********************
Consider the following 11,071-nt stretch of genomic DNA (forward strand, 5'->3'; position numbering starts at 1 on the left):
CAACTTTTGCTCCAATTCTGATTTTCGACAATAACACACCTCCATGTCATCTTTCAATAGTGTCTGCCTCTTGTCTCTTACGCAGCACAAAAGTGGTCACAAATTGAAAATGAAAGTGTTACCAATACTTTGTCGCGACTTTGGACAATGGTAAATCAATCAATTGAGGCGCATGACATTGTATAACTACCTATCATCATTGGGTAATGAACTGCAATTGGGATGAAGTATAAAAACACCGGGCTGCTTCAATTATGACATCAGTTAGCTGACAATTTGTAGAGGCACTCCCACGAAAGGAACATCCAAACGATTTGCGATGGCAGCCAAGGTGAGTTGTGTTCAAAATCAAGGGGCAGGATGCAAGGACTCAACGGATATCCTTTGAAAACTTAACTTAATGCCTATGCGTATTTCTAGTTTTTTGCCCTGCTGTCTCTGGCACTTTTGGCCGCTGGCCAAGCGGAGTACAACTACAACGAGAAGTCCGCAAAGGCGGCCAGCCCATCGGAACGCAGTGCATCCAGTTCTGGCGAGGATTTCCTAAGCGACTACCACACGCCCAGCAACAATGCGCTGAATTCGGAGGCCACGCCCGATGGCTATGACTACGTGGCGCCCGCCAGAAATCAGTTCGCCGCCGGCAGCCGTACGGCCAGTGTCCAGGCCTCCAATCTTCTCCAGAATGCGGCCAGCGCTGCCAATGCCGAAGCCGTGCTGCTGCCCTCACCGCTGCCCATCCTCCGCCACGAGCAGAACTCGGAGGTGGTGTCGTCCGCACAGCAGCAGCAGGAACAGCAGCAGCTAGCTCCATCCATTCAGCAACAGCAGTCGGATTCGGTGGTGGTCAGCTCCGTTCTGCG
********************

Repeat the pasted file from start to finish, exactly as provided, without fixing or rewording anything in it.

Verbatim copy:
Consider the following 11,071-nt stretch of genomic DNA (forward strand, 5'->3'; position numbering starts at 1 on the left):
CAACTTTTGCTCCAATTCTGATTTTCGACAATAACACACCTCCATGTCATCTTTCAATAGTGTCTGCCTCTTGTCTCTTACGCAGCACAAAAGTGGTCACAAATTGAAAATGAAAGTGTTACCAATACTTTGTCGCGACTTTGGACAATGGTAAATCAATCAATTGAGGCGCATGACATTGTATAACTACCTATCATCATTGGGTAATGAACTGCAATTGGGATGAAGTATAAAAACACCGGGCTGCTTCAATTATGACATCAGTTAGCTGACAATTTGTAGAGGCACTCCCACGAAAGGAACATCCAAACGATTTGCGATGGCAGCCAAGGTGAGTTGTGTTCAAAATCAAGGGGCAGGATGCAAGGACTCAACGGATATCCTTTGAAAACTTAACTTAATGCCTATGCGTATTTCTAGTTTTTTGCCCTGCTGTCTCTGGCACTTTTGGCCGCTGGCCAAGCGGAGTACAACTACAACGAGAAGTCCGCAAAGGCGGCCAGCCCATCGGAACGCAGTGCATCCAGTTCTGGCGAGGATTTCCTAAGCGACTACCACACGCCCAGCAACAATGCGCTGAATTCGGAGGCCACGCCCGATGGCTATGACTACGTGGCGCCCGCCAGAAATCAGTTCGCCGCCGGCAGCCGTACGGCCAGTGTCCAGGCCTCCAATCTTCTCCAGAATGCGGCCAGCGCTGCCAATGCCGAAGCCGTGCTGCTGCCCTCACCGCTGCCCATCCTCCGCCACGAGCAGAACTCGGAGGTGGTGTCGTCCGCACAGCAGCAGCAGGAACAGCAGCAGCTAGCTCCATCCATTCAGCAACAGCAGTCGGATTCGGTGGTGGTCAGCTCCGTTCTGCG